Your witness to love is key to transforming our church into a community that welcomes all people and recognizes God's work in all loving relationships. Last Sunday, you showed our parish that you were ok being gay, married, and Catholic. Your participation in worship showed that your conscience is clean before God. Your comfort with each other and other believers was a sign that you, with all LGBT believers, are an integral part of the body of Christ. It was good for the church that you came to Mass. Your participation and presence were transformative.
The Catholic Church is an institution that changes slowly--often agonizingly so. The church's timeline stretches across millenia, and its responses to social changes are frequently measured by decades, or even centuries. In the meantime, lives rapidly pass by and suffer from the tradition's intransigence. Today, LGBT Catholics lose their faith and are forgotten by the pastors charged with their care. Marriages are devalued by an institution embedded in modes of thought from centuries past. The gifts that LGBT couples bring to the church go unrecognized. LGBT believers suffer because church leadership refuses to acknowledge, or even dialogue with, the signs of the times.
In spite of the spiritual harm that parts of the Catholic Church commit against LGBT believers, there are signs of hope. LGBT Catholics continue to attend and be involved in local parishes. These believers live out true Catholic faith, which Hebrews 11:1 describes as "the assurance of things hoped for, the conviction of things not seen." The church is broken, but LGBT Catholics have faith that God is working to fix it. The presence of LGBT Catholics in parishes testifies to God's grace working to bring the church to conversion. God never gives up on sinners, or sinful religious communities. As more and more LGBT Catholics are public about their sexual orientation and Catholic faith, the church realizes that LGBT individuals are a gift, rather than a threat, to the body of faith.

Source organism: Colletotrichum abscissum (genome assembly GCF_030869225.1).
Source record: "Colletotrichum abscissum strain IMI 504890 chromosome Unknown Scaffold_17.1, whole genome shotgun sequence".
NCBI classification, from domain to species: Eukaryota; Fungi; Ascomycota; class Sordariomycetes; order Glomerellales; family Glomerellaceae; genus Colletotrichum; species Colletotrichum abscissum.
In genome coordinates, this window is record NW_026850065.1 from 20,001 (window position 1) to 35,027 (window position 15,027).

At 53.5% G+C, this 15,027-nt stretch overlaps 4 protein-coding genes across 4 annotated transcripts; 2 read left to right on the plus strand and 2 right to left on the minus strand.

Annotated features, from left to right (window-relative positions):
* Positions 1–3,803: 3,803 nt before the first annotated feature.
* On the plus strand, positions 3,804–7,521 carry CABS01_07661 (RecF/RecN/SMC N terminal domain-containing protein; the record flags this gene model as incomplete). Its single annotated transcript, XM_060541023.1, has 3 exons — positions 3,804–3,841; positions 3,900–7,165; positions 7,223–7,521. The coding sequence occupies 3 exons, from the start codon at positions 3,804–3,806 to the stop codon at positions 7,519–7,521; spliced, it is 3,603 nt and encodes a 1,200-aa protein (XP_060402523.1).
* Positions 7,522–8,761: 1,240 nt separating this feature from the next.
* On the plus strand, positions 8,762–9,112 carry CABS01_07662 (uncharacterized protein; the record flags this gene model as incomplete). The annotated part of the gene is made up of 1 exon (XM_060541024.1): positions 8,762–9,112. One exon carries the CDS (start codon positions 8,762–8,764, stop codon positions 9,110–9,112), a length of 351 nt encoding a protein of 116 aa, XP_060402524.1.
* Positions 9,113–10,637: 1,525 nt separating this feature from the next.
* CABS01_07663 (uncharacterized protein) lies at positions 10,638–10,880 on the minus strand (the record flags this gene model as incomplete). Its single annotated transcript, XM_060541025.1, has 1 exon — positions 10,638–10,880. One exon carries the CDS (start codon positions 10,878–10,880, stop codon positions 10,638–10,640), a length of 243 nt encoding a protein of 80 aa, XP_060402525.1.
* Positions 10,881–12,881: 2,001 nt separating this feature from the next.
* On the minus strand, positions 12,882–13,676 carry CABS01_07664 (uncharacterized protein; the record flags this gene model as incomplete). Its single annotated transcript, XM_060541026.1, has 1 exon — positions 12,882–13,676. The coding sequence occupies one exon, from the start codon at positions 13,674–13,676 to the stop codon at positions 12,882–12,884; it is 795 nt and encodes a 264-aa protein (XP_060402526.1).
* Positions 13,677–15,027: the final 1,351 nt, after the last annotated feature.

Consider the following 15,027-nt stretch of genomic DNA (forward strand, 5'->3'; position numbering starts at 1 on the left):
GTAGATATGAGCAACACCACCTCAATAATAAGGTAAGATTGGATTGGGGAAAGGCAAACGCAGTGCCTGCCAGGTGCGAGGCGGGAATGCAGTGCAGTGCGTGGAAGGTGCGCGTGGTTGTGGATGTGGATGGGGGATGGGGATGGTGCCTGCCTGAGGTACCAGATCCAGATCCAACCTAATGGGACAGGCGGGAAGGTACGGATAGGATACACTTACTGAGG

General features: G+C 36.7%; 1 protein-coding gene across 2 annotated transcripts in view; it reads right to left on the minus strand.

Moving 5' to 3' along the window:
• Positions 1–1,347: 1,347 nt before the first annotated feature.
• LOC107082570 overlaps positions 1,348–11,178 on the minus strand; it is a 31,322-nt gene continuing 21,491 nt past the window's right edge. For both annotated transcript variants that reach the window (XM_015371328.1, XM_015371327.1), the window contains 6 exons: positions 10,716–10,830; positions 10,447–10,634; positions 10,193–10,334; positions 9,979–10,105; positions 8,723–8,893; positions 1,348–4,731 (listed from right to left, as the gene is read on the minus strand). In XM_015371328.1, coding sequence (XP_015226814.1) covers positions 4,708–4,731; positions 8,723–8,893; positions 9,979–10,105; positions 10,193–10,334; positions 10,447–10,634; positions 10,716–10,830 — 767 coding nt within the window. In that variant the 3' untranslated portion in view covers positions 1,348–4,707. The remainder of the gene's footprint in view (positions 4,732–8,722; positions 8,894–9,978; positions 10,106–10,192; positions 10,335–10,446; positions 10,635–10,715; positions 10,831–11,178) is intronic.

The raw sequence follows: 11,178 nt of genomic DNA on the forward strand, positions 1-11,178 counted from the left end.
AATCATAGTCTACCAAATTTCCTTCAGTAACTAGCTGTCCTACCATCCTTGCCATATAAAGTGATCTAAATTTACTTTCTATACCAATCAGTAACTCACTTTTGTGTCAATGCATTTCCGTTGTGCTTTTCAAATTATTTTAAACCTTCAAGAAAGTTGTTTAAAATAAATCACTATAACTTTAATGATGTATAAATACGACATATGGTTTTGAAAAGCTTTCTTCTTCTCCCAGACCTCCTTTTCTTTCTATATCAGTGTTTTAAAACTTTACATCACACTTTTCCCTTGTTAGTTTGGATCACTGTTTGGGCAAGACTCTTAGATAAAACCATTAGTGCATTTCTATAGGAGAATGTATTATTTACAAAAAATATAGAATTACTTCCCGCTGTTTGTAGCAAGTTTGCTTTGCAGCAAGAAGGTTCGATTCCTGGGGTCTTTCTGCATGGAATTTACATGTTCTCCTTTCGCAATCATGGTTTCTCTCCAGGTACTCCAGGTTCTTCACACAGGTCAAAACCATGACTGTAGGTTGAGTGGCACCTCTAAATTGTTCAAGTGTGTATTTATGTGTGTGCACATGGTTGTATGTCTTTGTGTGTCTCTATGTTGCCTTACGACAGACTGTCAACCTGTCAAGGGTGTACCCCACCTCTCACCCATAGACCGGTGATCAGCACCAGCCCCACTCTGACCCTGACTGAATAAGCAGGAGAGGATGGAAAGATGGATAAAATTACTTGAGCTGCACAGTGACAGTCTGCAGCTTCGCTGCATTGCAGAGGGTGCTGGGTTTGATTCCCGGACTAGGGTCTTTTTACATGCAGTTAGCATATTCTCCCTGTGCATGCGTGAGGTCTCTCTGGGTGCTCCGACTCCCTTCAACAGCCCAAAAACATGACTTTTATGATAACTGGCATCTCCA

In local parishes, more and more priests and ministers are moved by God to reach out to the LGBT community. In New York City, nearly a dozen LGBT friendly parishes and ministries work to heal the hurt caused by the church in the past. Pope Francis, perhaps more than anyone else, has advocated for pastoral work that reaches out to heal those who are spiritually wounded. He has called for a church that acts as a "field hospital after battle" by going outside itself to meet people where they are at and learning from the ways that is has failed to act as an agent of healing in the past.
In conclusion, I want to thank you both on behalf of all LGBT Catholics. Thank you for your witness to same-sex love. Thank you for coming to church and being you. Thank you for looking beyond the pain you have experienced and becoming a source of healing. Your love for each other and other believers is a share in the love of God, which, in the words of 1 Corinthians 13:7, "bears all things, believes all things, hopes all things, endures all things." This love is not passive, but works to change the world for the better. Your love, with God's love, is transformative for the church. Please keep your love coming.
An LGBT Catholic